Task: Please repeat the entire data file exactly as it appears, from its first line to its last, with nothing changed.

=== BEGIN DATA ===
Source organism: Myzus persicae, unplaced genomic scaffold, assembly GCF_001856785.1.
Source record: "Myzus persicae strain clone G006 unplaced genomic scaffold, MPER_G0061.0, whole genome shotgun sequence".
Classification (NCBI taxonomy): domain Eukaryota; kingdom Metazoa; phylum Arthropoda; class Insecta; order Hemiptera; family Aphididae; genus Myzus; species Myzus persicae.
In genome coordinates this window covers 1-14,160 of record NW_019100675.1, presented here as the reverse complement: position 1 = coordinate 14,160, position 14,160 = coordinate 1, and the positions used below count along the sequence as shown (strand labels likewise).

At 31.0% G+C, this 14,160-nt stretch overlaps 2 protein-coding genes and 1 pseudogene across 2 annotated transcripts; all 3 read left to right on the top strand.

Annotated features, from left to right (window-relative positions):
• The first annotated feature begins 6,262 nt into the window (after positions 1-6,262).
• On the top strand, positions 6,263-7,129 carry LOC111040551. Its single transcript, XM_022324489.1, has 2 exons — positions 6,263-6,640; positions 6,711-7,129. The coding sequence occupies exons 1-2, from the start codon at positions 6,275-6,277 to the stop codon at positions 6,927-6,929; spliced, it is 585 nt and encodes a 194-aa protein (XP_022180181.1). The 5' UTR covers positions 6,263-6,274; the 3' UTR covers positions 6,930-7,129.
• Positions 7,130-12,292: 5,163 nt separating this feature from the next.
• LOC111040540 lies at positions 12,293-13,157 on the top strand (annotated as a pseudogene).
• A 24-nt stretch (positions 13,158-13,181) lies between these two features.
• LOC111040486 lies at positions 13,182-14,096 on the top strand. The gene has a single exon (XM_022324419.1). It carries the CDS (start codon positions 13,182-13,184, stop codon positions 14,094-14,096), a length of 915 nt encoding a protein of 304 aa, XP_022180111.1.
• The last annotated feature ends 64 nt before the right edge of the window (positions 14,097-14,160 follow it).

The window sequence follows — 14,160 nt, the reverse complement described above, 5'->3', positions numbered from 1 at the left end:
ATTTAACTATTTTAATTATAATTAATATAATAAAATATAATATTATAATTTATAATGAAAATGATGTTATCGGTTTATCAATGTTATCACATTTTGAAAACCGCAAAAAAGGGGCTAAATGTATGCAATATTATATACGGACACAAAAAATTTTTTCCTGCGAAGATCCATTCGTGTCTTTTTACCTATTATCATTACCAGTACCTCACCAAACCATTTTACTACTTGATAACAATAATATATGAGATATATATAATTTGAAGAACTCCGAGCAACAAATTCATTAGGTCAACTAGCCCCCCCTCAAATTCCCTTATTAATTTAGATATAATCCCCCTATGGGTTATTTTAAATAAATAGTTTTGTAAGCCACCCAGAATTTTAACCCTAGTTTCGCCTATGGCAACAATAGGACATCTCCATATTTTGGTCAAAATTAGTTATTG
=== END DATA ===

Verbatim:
Source organism: Myzus persicae, unplaced genomic scaffold, assembly GCF_001856785.1.
Source record: "Myzus persicae strain clone G006 unplaced genomic scaffold, MPER_G0061.0, whole genome shotgun sequence".
Classification (NCBI taxonomy): domain Eukaryota; kingdom Metazoa; phylum Arthropoda; class Insecta; order Hemiptera; family Aphididae; genus Myzus; species Myzus persicae.
In genome coordinates this window covers 1-14,160 of record NW_019100675.1, presented here as the reverse complement: position 1 = coordinate 14,160, position 14,160 = coordinate 1, and the positions used below count along the sequence as shown (strand labels likewise).

At 31.0% G+C, this 14,160-nt stretch overlaps 2 protein-coding genes and 1 pseudogene across 2 annotated transcripts; all 3 read left to right on the top strand.

Annotated features, from left to right (window-relative positions):
• The first annotated feature begins 6,262 nt into the window (after positions 1-6,262).
• On the top strand, positions 6,263-7,129 carry LOC111040551. Its single transcript, XM_022324489.1, has 2 exons — positions 6,263-6,640; positions 6,711-7,129. The coding sequence occupies exons 1-2, from the start codon at positions 6,275-6,277 to the stop codon at positions 6,927-6,929; spliced, it is 585 nt and encodes a 194-aa protein (XP_022180181.1). The 5' UTR covers positions 6,263-6,274; the 3' UTR covers positions 6,930-7,129.
• Positions 7,130-12,292: 5,163 nt separating this feature from the next.
• LOC111040540 lies at positions 12,293-13,157 on the top strand (annotated as a pseudogene).
• A 24-nt stretch (positions 13,158-13,181) lies between these two features.
• LOC111040486 lies at positions 13,182-14,096 on the top strand. The gene has a single exon (XM_022324419.1). It carries the CDS (start codon positions 13,182-13,184, stop codon positions 14,094-14,096), a length of 915 nt encoding a protein of 304 aa, XP_022180111.1.
• The last annotated feature ends 64 nt before the right edge of the window (positions 14,097-14,160 follow it).

The window sequence follows — 14,160 nt, the reverse complement described above, 5'->3', positions numbered from 1 at the left end:
ATTTAACTATTTTAATTATAATTAATATAATAAAATATAATATTATAATTTATAATGAAAATGATGTTATCGGTTTATCAATGTTATCACATTTTGAAAACCGCAAAAAAGGGGCTAAATGTATGCAATATTATATACGGACACAAAAAATTTTTTCCTGCGAAGATCCATTCGTGTCTTTTTACCTATTATCATTACCAGTACCTCACCAAACCATTTTACTACTTGATAACAATAATATATGAGATATATATAATTTGAAGAACTCCGAGCAACAAATTCATTAGGTCAACTAGCCCCCCCTCAAATTCCCTTATTAATTTAGATATAATCCCCCTATGGGTTATTTTAAATAAATAGTTTTGTAAGCCACCCAGAATTTTAACCCTAGTTTCGCCTATGGCAACAATAGGACATCTCCATATTTTGGTCAAAATTAGTTATTG